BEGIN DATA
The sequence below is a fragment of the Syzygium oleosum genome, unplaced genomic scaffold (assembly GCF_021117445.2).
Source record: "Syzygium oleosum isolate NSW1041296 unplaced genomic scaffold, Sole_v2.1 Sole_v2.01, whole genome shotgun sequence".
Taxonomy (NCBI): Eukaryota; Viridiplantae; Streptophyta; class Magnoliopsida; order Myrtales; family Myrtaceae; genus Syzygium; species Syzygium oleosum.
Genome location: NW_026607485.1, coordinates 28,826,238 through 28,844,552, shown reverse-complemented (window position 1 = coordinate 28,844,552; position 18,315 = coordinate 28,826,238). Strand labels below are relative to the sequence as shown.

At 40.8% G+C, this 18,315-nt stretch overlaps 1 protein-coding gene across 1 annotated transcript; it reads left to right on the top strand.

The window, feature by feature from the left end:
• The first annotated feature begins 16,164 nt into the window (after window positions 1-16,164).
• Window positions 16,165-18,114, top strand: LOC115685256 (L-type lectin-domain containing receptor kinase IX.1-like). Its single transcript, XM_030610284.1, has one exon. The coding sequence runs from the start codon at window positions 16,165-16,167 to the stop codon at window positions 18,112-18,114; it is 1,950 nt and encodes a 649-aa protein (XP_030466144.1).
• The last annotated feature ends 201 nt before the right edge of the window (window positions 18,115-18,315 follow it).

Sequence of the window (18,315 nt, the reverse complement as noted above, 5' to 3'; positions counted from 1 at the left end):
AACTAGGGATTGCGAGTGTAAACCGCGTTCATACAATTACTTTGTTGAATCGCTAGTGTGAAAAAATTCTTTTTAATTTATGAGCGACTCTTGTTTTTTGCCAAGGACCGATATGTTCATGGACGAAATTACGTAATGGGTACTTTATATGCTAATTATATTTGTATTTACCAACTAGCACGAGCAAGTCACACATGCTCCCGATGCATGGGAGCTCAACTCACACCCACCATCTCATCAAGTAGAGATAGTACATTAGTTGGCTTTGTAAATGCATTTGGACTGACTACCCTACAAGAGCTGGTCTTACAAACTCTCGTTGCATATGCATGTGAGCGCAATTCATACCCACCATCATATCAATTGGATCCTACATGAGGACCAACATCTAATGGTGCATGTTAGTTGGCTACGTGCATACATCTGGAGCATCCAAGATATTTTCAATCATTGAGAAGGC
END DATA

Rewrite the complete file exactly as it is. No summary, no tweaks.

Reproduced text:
The sequence below is a fragment of the Syzygium oleosum genome, unplaced genomic scaffold (assembly GCF_021117445.2).
Source record: "Syzygium oleosum isolate NSW1041296 unplaced genomic scaffold, Sole_v2.1 Sole_v2.01, whole genome shotgun sequence".
Taxonomy (NCBI): Eukaryota; Viridiplantae; Streptophyta; class Magnoliopsida; order Myrtales; family Myrtaceae; genus Syzygium; species Syzygium oleosum.
Genome location: NW_026607485.1, coordinates 28,826,238 through 28,844,552, shown reverse-complemented (window position 1 = coordinate 28,844,552; position 18,315 = coordinate 28,826,238). Strand labels below are relative to the sequence as shown.

At 40.8% G+C, this 18,315-nt stretch overlaps 1 protein-coding gene across 1 annotated transcript; it reads left to right on the top strand.

The window, feature by feature from the left end:
• The first annotated feature begins 16,164 nt into the window (after window positions 1-16,164).
• Window positions 16,165-18,114, top strand: LOC115685256 (L-type lectin-domain containing receptor kinase IX.1-like). Its single transcript, XM_030610284.1, has one exon. The coding sequence runs from the start codon at window positions 16,165-16,167 to the stop codon at window positions 18,112-18,114; it is 1,950 nt and encodes a 649-aa protein (XP_030466144.1).
• The last annotated feature ends 201 nt before the right edge of the window (window positions 18,115-18,315 follow it).

Sequence of the window (18,315 nt, the reverse complement as noted above, 5' to 3'; positions counted from 1 at the left end):
AACTAGGGATTGCGAGTGTAAACCGCGTTCATACAATTACTTTGTTGAATCGCTAGTGTGAAAAAATTCTTTTTAATTTATGAGCGACTCTTGTTTTTTGCCAAGGACCGATATGTTCATGGACGAAATTACGTAATGGGTACTTTATATGCTAATTATATTTGTATTTACCAACTAGCACGAGCAAGTCACACATGCTCCCGATGCATGGGAGCTCAACTCACACCCACCATCTCATCAAGTAGAGATAGTACATTAGTTGGCTTTGTAAATGCATTTGGACTGACTACCCTACAAGAGCTGGTCTTACAAACTCTCGTTGCATATGCATGTGAGCGCAATTCATACCCACCATCATATCAATTGGATCCTACATGAGGACCAACATCTAATGGTGCATGTTAGTTGGCTACGTGCATACATCTGGAGCATCCAAGATATTTTCAATCATTGAGAAGGC